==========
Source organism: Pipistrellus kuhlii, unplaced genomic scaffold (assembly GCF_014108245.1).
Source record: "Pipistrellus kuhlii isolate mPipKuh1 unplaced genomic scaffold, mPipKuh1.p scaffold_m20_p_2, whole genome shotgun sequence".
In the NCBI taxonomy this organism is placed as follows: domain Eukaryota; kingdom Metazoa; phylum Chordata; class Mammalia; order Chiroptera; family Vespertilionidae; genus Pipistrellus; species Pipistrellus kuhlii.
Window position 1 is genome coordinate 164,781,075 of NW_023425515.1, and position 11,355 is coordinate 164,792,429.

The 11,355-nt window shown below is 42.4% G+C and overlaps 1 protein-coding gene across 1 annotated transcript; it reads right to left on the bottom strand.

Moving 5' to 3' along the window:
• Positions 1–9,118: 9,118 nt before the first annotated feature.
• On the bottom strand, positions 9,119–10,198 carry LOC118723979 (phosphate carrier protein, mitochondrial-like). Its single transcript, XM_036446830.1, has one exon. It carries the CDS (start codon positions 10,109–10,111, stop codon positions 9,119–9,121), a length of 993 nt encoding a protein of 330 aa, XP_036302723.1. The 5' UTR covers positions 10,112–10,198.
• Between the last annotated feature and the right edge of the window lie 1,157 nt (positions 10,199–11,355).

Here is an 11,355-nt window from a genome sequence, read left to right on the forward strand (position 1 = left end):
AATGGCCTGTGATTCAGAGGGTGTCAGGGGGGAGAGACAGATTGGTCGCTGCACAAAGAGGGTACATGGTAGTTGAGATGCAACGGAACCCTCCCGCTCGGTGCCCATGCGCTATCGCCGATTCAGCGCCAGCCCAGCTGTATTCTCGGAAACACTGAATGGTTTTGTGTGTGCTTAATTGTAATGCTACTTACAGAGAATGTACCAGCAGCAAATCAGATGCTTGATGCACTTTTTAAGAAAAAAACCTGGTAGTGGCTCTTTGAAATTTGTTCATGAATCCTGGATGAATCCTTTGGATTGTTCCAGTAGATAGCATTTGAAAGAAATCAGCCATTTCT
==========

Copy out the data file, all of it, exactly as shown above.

Source organism: Pipistrellus kuhlii, unplaced genomic scaffold (assembly GCF_014108245.1).
Source record: "Pipistrellus kuhlii isolate mPipKuh1 unplaced genomic scaffold, mPipKuh1.p scaffold_m20_p_2, whole genome shotgun sequence".
In the NCBI taxonomy this organism is placed as follows: domain Eukaryota; kingdom Metazoa; phylum Chordata; class Mammalia; order Chiroptera; family Vespertilionidae; genus Pipistrellus; species Pipistrellus kuhlii.
Window position 1 is genome coordinate 164,781,075 of NW_023425515.1, and position 11,355 is coordinate 164,792,429.

The 11,355-nt window shown below is 42.4% G+C and overlaps 1 protein-coding gene across 1 annotated transcript; it reads right to left on the bottom strand.

Moving 5' to 3' along the window:
• Positions 1–9,118: 9,118 nt before the first annotated feature.
• On the bottom strand, positions 9,119–10,198 carry LOC118723979 (phosphate carrier protein, mitochondrial-like). Its single transcript, XM_036446830.1, has one exon. It carries the CDS (start codon positions 10,109–10,111, stop codon positions 9,119–9,121), a length of 993 nt encoding a protein of 330 aa, XP_036302723.1. The 5' UTR covers positions 10,112–10,198.
• Between the last annotated feature and the right edge of the window lie 1,157 nt (positions 10,199–11,355).

Here is an 11,355-nt window from a genome sequence, read left to right on the forward strand (position 1 = left end):
AATGGCCTGTGATTCAGAGGGTGTCAGGGGGGAGAGACAGATTGGTCGCTGCACAAAGAGGGTACATGGTAGTTGAGATGCAACGGAACCCTCCCGCTCGGTGCCCATGCGCTATCGCCGATTCAGCGCCAGCCCAGCTGTATTCTCGGAAACACTGAATGGTTTTGTGTGTGCTTAATTGTAATGCTACTTACAGAGAATGTACCAGCAGCAAATCAGATGCTTGATGCACTTTTTAAGAAAAAAACCTGGTAGTGGCTCTTTGAAATTTGTTCATGAATCCTGGATGAATCCTTTGGATTGTTCCAGTAGATAGCATTTGAAAGAAATCAGCCATTTCT